Nobel Peace Prize winner and Boston University Professor Elie Wiesel has worked on behalf of oppressed people for much of his adult life. His personal experience of the Holocaust has led him to use his talents as an author, teacher and storyteller to defend human rights and peace throughout the world.
Wiesel's work has earned him the United States Congressional Gold Medal (1985); the Medal of Liberty Award (1986); the Presidential Medal of Freedom (1992); the rank of Grand-Croix in the French Legion of Honor (2001); an honorary Knighthood of the British Empire awarded by Her Majesty, Queen Elizabeth II (2006) and the 2009 National Humanities Medal. He was awarded the Nobel Peace Prize in 1986. He is the recipient of more than one hundred and thirty honorary degrees from institutions of higher learning in the United States, Europe and Israel. In 1978, President Jimmy Carter appointed him chairman of the President's Commission on the Holocaust. In 1980, he became founding chairman of the United States Holocaust Memorial Council, which created the US Holocaust Memorial Museum.
Wiesel's more than fifty books have won numerous awards, including the Prix Médicis for A Beggar in Jerusalem, the Prix Livre Inter for The Testament and the Grand Prize for Literature from the City of Paris for The Fifth Son. His latest book is Hostage (August 2012) published by Knopf.
Wiesel was born in Sighet, Romania, (Hungary 1940-45). He was fifteen when he and his family were deported to Auschwitz. His mother and younger sister perished there. He and his father were later transported to Buchenwald, where his father died shortly before the camp was liberated in 1945.
After the war, Wiesel studied in Paris and eventually became a journalist in that city, yet he remained silent about his time in the death camps. During an interview with the French writer François Mauriac, he was persuaded to end that silence and wrote his memoir Night. Since its publication in 1956 in Yiddish and in 1958 in French, Night has been translated into over thirty languages and millions of copies have been sold. In 2006, Farrar, Straus and Giroux published a new English- language edition of Night featuring a new translation by Marion Wiesel; Oprah Winfrey chose the book for her Book Club.
An ardent supporter of Israel, Wiesel was also among the first to defend the causes of Soviet Jews, Nicaragua's Miskito Indians, Argentina's "Disappeared," Cambodia's refugees, the Kurds, South African apartheid victims, famine victims in Africa, the prisoners in the former Yugoslavia and most recently the victims of genocide in Darfur. Soon after he received the Nobel Peace Prize, Wiesel and his wife Marion established The Elie Wiesel Foundation for Humanity. Its mission, rooted in the memory of the Holocaust, is to combat indifference, intolerance and injustice through international dialogue and youth-focused programs that promote acceptance, understanding and equality. The Foundation runs multiple programs both domestically and internationally.
￼In the U.S., the Foundation organizes The Elie Wiesel Prize in Ethics Essay Contest. It also bestows The Elie Wiesel Humanitarian Award to a deserving individual. In the U.S. and abroad, the Foundation organizes international conferences for youth in conflict-ridden countries and sponsors its Nobel Initiative Conferences. These conferences, which focus on themes of Peace, Education, Health, the Environment and Terrorism, serve as a way to bring together Nobel Laureates and world leaders to discuss social problems and develop suggestions for change. For four years beginning in 2005, the Foundation co-hosted the Petra Conferences with His Majesty King Abdullah II of the Hashemite Kingdom of Jordan.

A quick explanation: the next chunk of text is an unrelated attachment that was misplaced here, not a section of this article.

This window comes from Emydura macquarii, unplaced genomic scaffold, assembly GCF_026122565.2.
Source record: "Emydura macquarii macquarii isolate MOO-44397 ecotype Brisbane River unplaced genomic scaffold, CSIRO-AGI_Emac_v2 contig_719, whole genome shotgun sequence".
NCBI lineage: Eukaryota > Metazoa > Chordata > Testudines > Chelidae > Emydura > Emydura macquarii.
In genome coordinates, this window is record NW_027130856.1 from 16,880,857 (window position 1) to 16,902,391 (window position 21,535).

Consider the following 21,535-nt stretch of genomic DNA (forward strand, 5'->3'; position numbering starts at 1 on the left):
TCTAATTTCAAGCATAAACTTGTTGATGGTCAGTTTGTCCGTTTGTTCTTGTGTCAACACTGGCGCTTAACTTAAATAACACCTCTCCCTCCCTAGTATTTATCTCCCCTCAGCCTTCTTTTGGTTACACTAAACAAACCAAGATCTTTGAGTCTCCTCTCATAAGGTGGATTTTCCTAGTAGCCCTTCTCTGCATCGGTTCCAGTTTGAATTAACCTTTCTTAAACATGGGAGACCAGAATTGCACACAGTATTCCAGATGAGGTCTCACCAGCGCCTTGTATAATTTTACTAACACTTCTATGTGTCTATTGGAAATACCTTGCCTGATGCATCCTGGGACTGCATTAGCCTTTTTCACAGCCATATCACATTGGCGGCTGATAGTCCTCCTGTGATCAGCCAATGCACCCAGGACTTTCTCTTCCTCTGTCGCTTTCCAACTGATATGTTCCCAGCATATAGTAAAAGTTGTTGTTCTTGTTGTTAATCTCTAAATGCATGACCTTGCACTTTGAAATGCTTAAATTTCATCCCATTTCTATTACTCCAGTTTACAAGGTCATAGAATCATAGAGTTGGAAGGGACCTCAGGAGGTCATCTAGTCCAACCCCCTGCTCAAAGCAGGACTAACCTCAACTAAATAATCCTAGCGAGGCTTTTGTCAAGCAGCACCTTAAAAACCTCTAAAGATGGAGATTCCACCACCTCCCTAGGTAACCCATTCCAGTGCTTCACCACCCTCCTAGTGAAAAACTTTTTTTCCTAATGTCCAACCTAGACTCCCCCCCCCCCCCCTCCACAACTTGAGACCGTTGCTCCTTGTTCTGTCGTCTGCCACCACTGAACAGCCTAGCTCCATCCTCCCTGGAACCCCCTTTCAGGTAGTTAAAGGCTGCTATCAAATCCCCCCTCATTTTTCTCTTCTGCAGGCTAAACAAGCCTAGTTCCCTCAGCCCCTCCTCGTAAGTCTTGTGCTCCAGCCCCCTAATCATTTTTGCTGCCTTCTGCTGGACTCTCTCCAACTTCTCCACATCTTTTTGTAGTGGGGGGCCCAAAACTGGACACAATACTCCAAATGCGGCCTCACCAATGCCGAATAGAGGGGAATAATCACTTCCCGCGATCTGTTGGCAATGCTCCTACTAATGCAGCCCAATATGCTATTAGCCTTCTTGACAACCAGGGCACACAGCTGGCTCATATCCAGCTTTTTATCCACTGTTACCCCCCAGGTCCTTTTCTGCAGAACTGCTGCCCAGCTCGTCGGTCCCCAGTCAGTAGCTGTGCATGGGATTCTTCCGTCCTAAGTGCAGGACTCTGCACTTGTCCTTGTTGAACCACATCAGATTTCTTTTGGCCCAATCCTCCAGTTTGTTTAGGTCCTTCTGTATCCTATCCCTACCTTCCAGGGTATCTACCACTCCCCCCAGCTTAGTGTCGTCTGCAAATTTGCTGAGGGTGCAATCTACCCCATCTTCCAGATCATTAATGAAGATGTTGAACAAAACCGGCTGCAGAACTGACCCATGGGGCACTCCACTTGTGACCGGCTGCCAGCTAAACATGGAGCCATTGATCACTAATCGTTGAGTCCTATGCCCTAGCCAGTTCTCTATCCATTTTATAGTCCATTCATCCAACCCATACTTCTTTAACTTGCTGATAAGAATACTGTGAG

In 1992, the Foundation began working with Ethiopian immigrants in Israel. It opened the Beit Tzipora Centers for Study & Enrichment, which give Ethiopian Jewish children the opportunity to overcome early educational inequality and participate fully in Israeli society. Named in memory of Wiesel's younger sister, who died in Auschwitz, the Foundation currently has two centers, one in Ashkelon and one in Kiryat Malachi, which enroll close to 1,000 youth. The goal of these programs is to provide Ethiopian immigrants with desperately needed academic tutoring, pre-vocational training and social and emotional support.
Using the Beit Tzipora Centers as a model, the Foundation started an after-school program in the fall of 2007 for refugees from the genocide in Darfur who have been given safe haven in Israel. The program, operated through the Bialik-Rogozin School in Tel-Aviv, provides after-school English and Hebrew training, computer courses, tutoring, arts and crafts and counseling to the children. Language classes and other courses, as well as counseling, are also offered to their parents.
Wiesel has served as distinguished professor of Judaic Studies at the City University of New York (1972-1976), and the Henry Luce Visiting Scholar in the Humanities and Social Thought at Yale University (1982-1983). Since 1976, he has been the Andrew W. Mellon Professor in the Humanities at Boston University, where he also holds the title of University Professor and is a faculty member in the departments of religion and philosophy. In 2002, Boston University created The Elie Wiesel Center of Jewish Studies in his honor.
Wiesel has been an American citizen since 1963.